In October last year, alert customs officers at Hongqiao International Airport in Shanghai noted a box they suspected was filled with rhino horn. Instead of acting immediately, they watched as the baggage was claimed by a male passenger who then headed into a public toilet, where he was joined by two companion travelers. The three soon emerged with their backpacks—the horn had been moved between them—but their connivery was to no avail. All three were taken into custody, and pieces of horn weighing 9.97 kilograms were seized. After interrogation, the suspects admitted that they had been commissioned by someone in South Africa to take the contraband into China for selling. One of the perpetrators had traveled from O. R. Tambo Airport in Johannesburg via Hong Kong SAR, where he had been joined by the other two, all of them coordinating their movements via WeChat.
Traffickers go to great lengths to avoid detection. For example, also in 2019, 125 kilograms of horn were seized at Hanoi’s Noi Bai International Airport in Vietnam. The illegal consignment had been encased in plaster in an attempt to dupe customs.
A third seizure was part of a major operation in China involving 200 law enforcement officers working at multiple locations. All-in-all 22 people were arrested, and more than 300 animal products, including rhino horn, tiger skins, pangolin, lion bones, bear claws, and Delacour’s langurs were seized. Total value—US$11.26 million. Different illicit wildlife products are often smuggled together, and this particular bust revealed a smuggling gang that had been working between China and Vietnam for several years. Their convoluted tactics involved products sourced in Vietnam being taken to the Chinese border, where they were handed over to couriers. These middlemen would then take the contraband into China, where it would be handed over to several distributors. Again, WeChat was used to coordinate and fulfill orders.
Ordinary mail services are also enlisted by wildlife criminals. In fact, the abuse of postal facilities to move illicit wildlife products worldwide is by no means uncommon. The most significant event to date happened in 2017 when no fewer than 13 boxes of pangolin scales destined for one address in Hong Kong were seized by Malaysian customs officials.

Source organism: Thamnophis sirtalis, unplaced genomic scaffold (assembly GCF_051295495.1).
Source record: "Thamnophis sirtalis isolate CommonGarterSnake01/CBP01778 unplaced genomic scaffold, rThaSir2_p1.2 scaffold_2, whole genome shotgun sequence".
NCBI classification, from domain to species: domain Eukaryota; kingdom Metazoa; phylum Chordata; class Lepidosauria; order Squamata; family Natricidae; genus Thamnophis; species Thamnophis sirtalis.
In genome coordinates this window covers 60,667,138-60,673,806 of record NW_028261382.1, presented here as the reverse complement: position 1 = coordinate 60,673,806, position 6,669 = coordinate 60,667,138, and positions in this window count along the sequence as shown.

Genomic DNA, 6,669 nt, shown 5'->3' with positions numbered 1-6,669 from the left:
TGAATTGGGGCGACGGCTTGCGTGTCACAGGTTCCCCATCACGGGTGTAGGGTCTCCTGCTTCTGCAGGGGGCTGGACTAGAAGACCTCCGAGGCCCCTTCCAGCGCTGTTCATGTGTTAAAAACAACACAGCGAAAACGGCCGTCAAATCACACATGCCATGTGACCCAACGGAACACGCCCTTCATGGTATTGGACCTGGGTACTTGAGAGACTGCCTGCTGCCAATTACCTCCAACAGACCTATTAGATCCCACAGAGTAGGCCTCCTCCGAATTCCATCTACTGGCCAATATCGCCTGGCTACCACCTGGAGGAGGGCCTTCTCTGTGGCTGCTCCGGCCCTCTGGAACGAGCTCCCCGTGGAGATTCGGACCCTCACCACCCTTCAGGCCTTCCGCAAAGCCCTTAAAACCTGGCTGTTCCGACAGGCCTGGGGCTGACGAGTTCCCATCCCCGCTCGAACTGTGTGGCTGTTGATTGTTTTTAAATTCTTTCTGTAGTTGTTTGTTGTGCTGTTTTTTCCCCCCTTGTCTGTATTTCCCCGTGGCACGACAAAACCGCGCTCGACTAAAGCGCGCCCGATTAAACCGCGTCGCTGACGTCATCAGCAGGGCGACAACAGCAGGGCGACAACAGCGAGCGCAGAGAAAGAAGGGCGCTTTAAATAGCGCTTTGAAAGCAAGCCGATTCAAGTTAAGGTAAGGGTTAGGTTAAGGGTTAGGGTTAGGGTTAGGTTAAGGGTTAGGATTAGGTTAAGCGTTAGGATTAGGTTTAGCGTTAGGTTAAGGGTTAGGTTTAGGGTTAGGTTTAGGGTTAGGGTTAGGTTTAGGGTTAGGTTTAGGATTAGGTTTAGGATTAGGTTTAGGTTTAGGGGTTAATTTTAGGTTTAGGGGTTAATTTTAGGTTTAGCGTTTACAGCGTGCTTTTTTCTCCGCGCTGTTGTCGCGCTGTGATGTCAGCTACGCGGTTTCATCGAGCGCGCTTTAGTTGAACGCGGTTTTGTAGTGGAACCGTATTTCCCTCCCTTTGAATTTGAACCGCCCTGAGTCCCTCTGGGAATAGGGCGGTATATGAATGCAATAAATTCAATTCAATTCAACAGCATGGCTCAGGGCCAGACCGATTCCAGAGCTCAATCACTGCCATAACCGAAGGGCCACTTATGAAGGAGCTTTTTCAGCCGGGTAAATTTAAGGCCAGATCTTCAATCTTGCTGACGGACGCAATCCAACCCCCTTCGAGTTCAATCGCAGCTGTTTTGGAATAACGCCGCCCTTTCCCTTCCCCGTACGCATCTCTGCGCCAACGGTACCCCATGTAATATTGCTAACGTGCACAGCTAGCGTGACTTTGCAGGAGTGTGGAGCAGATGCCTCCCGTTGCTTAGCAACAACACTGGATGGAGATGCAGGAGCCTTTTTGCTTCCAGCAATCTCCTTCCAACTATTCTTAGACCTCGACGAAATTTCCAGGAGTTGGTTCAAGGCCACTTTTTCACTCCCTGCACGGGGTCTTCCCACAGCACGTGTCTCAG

These accounts are but a few of the seizures highlighted in USAID Wildlife Asia’s recently released Counter Wildlife Trafficking Digest: Southeast Asia and China, 2019. This five-year, US$24.5 million, regional counter wildlife trafficking (CWT) initiative, in collaboration with TRAFFIC, addresses the illegal trade in pangolins, tigers, elephants, and rhinos in Southeast Asia, particularly Cambodia, China, Lao People’s Democratic Republic (PDR), Thailand, and Vietnam. In addition to exploring seizures, it also spotlights key developments in conservation law and outlines some of the attempts to reduce demand.
In total, there were 82 pangolin seizures in the focal countries, involving the eight species of Asia and Africa, and 155,795 kilograms of “product,” mostly scales. Alarmingly, Ethiopia was fingered for the first time as an export point out of Africa.
As we know, pangolins are generally very small mammals—a scale weighs a mere five grams—so that means an awful lot of these inoffensive creatures get sacrificed. In one seizure alone, Chinese customs intercepted a shipment of 23,000 kilograms of pangolin scales originating from Nigeria, with Busan in Korea and Shanghai as transit points. The scales had been concealed among slices of ginger. Using the calculations devised by three painstaking scientists, this seizure alone must have led to the death of about 7,000 individual pangolins.